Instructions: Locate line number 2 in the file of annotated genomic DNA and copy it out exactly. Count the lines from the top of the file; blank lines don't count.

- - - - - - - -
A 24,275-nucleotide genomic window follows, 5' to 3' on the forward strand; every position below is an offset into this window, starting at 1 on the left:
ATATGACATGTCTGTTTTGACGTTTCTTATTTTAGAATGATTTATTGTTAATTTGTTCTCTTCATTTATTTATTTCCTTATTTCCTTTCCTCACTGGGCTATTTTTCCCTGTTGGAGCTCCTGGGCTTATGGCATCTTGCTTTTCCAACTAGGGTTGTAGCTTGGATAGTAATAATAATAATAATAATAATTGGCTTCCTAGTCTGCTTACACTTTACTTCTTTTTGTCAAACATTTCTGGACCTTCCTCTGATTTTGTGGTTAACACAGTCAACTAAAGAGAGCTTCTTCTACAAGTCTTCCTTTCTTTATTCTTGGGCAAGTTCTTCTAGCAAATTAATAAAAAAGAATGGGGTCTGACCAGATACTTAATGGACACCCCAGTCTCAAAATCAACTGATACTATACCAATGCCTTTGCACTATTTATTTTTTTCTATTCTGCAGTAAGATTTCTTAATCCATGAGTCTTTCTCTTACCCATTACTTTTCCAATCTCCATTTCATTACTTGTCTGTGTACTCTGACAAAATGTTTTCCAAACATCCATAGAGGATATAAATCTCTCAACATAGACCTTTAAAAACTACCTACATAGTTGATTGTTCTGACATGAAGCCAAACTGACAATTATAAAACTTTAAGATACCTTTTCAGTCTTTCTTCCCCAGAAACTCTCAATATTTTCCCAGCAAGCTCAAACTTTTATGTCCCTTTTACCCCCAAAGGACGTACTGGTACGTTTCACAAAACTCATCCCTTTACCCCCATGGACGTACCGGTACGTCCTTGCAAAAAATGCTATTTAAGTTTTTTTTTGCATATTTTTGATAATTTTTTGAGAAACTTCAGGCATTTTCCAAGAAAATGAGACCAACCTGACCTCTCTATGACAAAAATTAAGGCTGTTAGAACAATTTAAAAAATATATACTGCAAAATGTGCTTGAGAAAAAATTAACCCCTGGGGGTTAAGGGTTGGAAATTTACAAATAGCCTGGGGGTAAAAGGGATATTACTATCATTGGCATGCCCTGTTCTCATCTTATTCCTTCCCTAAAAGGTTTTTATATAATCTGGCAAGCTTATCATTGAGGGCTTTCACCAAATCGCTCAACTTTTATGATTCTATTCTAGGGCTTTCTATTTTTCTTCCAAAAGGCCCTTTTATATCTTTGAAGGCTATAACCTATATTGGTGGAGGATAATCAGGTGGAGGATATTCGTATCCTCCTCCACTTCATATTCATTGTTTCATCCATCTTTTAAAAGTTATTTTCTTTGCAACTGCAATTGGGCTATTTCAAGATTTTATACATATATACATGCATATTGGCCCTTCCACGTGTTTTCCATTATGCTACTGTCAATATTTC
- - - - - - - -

ATATGACATGTCTGTTTTGACGTTTCTTATTTTAGAATGATTTATTGTTAATTTGTTCTCTTCATTTATTTATTTCCTTATTTCCTTTCCTCACTGGGCTATTTTTCCCTGTTGGAGCTCCTGGGCTTATGGCATCTTGCTTTTCCAACTAGGGTTGTAGCTTGGATAGTAATAATAATAATAATAATAATTGGCTTCCTAGTCTGCTTACACTTTACTTCTTTTTGTCAAACATTTCTGGACCTTCCTCTGATTTTGTGGTTAACACAGTCAACTAAAGAGAGCTTCTTCTACAAGTCTTCCTTTCTTTATTCTTGGGCAAGTTCTTCTAGCAAATTAATAAAAAAGAATGGGGTCTGACCAGATACTTAATGGACACCCCAGTCTCAAAATCAACTGATACTATACCAATGCCTTTGCACTATTTATTTTTTTCTATTCTGCAGTAAGATTTCTTAATCCATGAGTCTTTCTCTTACCCATTACTTTTCCAATCTCCATTTCATTACTTGTCTGTGTACTCTGACAAAATGTTTTCCAAACATCCATAGAGGATATAAATCTCTCAACATAGACCTTTAAAAACTACCTACATAGTTGATTGTTCTGACATGAAGCCAAACTGACAATTATAAAACTTTAAGATACCTTTTCAGTCTTTCTTCCCCAGAAACTCTCAATATTTTCCCAGCAAGCTCAAACTTTTATGTCCCTTTTACCCCCAAAGGACGTACTGGTACGTTTCACAAAACTCATCCCTTTACCCCCATGGACGTACCGGTACGTCCTTGCAAAAAATGCTATTTAAGTTTTTTTTTGCATATTTTTGATAATTTTTTGAGAAACTTCAGGCATTTTCCAAGAAAATGAGACCAACCTGACCTCTCTATGACAAAAATTAAGGCTGTTAGAACAATTTAAAAAATATATACTGCAAAATGTGCTTGAGAAAAAATTAACCCCTGGGGGTTAAGGGTTGGAAATTTACAAATAGCCTGGGGGTAAAAGGGATATTACTATCATTGGCATGCCCTGTTCTCATCTTATTCCTTCCCTAAAAGGTTTTTATATAATCTGGCAAGCTTATCATTGAGGGCTTTCACCAAATCGCTCAACTTTTATGATTCTATTCTAGGGCTTTCTATTTTTCTTCCAAAAGGCCCTTTTATATCTTTGAAGGCTATAACCTATATTGGTGGAGGATAATCAGGTGGAGGATATTCGTATCCTCCTCCACTTCATATTCATTGTTTCATCCATCTTTTAAAAGTTATTTTCTTTGCAACTGCAATTGGGCTATTTCAAGATTTTATACATATATACATGCATATTGGCCCTTCCACGTGTTTTCCATTATGCTACTGTCAATATTTC